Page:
By Lauren Lavelle and Thomas Regan
With the Rider community divided by the results of the presidential election, student organizations continue to try and repair the disconnect.
The Office of Multicultural Affairs presented its third Conversation Café on Nov. 15 to provide the Rider community with a safe space to discuss issues in America. The atmosphere was constructive conversation rather than the destructive arguments seen on social media and heard around campus.
Since the election, Public Safety has had two students report being verbally harassed, university spokeswoman Kristine Brown said.
A male student told Public Safety he was verbally harassed by three unidentified men while he walked out of the men’s locker room in the Student Recreation Center on Nov. 8.
On Nov. 9, a female student reported being verbally harassed by a white male on the Lawrenceville campus. Both incidents are under investigation.
In an effort to generate positive conversation, this forum honed in on the aftershock of the election and students were given the opportunity to voice their opinions on the newly elected leader of their country.
“I was very happy with the results of this presidential election,” said freshman political science major Nick Mezza. “With Donald Trump becoming the new president, I feel like we’re going to have a dealmaker with the best wishes of the country in mind. I think this is not as bad as we’re making it out to be.”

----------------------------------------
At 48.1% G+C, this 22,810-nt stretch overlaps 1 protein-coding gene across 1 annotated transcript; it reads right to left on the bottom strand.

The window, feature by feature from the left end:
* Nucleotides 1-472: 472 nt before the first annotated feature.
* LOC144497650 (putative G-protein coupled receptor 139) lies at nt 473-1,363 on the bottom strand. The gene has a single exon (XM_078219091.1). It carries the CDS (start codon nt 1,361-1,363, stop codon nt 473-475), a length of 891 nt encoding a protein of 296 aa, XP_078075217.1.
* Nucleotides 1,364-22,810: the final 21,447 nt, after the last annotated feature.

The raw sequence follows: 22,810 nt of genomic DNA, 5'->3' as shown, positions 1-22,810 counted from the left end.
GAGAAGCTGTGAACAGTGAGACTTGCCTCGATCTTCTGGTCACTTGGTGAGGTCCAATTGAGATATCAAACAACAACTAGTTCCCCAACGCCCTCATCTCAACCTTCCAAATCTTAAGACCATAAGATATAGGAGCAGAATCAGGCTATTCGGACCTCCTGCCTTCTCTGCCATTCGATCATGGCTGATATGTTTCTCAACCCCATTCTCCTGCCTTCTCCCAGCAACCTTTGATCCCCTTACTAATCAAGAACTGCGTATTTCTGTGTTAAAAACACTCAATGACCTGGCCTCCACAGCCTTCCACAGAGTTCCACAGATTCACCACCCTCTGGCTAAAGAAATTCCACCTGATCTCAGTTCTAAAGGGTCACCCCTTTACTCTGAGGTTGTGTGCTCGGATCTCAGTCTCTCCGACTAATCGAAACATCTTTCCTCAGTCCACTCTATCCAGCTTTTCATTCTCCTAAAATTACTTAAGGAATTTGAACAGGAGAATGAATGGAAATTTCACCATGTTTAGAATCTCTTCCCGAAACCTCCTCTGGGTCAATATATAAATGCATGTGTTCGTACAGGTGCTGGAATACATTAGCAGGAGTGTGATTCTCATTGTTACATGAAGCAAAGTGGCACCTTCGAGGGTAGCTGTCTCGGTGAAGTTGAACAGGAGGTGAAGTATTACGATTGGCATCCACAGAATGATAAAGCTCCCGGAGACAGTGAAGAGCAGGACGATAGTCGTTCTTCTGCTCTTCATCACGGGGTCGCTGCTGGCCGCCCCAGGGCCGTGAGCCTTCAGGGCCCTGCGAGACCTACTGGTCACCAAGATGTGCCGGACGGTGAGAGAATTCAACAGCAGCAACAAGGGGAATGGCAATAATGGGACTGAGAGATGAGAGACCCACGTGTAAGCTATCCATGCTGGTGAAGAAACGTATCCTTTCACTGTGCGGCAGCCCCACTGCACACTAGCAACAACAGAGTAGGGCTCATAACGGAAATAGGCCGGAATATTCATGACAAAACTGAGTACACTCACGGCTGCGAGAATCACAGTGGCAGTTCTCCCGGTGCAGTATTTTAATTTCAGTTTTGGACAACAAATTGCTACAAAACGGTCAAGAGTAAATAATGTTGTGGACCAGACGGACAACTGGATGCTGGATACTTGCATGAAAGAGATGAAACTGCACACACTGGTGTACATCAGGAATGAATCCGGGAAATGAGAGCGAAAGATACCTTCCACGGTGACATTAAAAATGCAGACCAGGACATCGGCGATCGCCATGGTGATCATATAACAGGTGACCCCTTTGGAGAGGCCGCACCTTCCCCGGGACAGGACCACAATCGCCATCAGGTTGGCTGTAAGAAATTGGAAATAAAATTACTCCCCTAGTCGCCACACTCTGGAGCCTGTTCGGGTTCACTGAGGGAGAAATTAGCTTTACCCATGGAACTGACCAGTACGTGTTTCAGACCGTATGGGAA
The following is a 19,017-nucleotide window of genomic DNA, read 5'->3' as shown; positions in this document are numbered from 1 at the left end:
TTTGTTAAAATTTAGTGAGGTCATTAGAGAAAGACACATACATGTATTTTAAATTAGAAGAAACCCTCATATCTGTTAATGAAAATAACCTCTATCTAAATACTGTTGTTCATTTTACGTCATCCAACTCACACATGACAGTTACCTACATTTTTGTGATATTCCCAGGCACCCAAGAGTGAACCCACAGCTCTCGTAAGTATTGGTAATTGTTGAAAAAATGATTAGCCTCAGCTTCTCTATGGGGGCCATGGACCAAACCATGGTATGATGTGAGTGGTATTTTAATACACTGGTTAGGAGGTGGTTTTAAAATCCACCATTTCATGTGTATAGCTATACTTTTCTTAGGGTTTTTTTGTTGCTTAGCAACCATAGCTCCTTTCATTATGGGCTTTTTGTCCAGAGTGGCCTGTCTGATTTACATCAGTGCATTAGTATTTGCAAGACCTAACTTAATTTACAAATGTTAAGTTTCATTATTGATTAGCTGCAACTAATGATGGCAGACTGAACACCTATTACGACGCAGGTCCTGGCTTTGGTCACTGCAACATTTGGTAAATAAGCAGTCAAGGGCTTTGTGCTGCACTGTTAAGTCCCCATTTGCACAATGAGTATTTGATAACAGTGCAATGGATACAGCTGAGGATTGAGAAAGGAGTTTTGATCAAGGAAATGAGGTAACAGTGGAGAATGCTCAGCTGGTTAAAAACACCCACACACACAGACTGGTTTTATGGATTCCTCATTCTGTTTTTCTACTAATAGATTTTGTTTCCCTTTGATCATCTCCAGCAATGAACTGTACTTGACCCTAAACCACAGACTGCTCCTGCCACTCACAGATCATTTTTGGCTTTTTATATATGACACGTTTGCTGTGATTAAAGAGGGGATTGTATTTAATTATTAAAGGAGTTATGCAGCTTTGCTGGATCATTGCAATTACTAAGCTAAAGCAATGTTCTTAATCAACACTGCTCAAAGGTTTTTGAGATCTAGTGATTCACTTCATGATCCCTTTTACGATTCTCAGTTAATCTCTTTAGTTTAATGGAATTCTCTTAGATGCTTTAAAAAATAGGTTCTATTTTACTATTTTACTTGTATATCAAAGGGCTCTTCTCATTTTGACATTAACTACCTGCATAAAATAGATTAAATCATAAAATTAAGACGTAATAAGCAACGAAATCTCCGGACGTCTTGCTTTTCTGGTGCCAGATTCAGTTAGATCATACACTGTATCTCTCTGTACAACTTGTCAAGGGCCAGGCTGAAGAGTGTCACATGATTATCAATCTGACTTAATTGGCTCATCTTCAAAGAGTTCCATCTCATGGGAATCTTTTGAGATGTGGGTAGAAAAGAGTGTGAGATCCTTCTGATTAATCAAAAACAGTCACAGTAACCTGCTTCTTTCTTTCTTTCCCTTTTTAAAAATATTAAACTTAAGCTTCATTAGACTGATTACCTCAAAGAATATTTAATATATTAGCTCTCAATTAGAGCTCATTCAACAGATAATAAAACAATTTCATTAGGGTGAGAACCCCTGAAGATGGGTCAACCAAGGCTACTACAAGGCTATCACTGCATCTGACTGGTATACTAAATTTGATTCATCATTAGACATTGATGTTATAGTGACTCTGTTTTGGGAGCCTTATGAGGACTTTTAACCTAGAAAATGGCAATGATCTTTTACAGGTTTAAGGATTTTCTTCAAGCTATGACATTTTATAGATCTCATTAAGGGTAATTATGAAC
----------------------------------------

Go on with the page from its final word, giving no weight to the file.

Freshman musical theater major Sheldon Steele had an opposite stance on Trump’s new seat in office.
“If Hillary won, no matter what, she never had a negative influence on the country,” said Steele. “Politics aside, there was no moral imbalance in Hillary’s campaign. Speaking from a minority standpoint, it was a shock to my community as a whole and sent me for a loop.”
Although both parties were represented during the discussion, there was minimal conflict and each group agreed to share their views of the election.
“I was in a state of shock that I think most of America was in,” said freshman filmmaking, television and radio major Paige Ewing. “I realized, though, this is our Democratic process. He was elected because Americans actually did elect him. I think it’s time to start recognizing the people that did vote for him and to start seeing their point of view. He’s going to be our president, we have to accept that.”
Graduate business administration student Shanza Arooj was doubtful after the results but, like Ewing, would rather fight to come back together as a nation than continue to oppose the new leadership.
“Being a Muslim woman, post 9/11, I had all my guards up,” said Arooj. “Although it seems like we are progressing, discrimination and racism do really exist. This election was an eye-opener because we need to roll up our sleeves and get to work. Time after the election was spent talking to my family, my children and my peers about how we are going to get there and how we are going to listen and open a dialogue between the two divides that do exist right now in the USA.”
To close the forum, Director of Multicultural Affairs Pamela Pruitt left the room of Rider faculty, staff and students with a few words of wisdom.
“Ride the tide,” said Pruitt. “Stay above the water and stay positive. You have local legislators and if they are not doing their job, get them out of office, you have the power to do that.”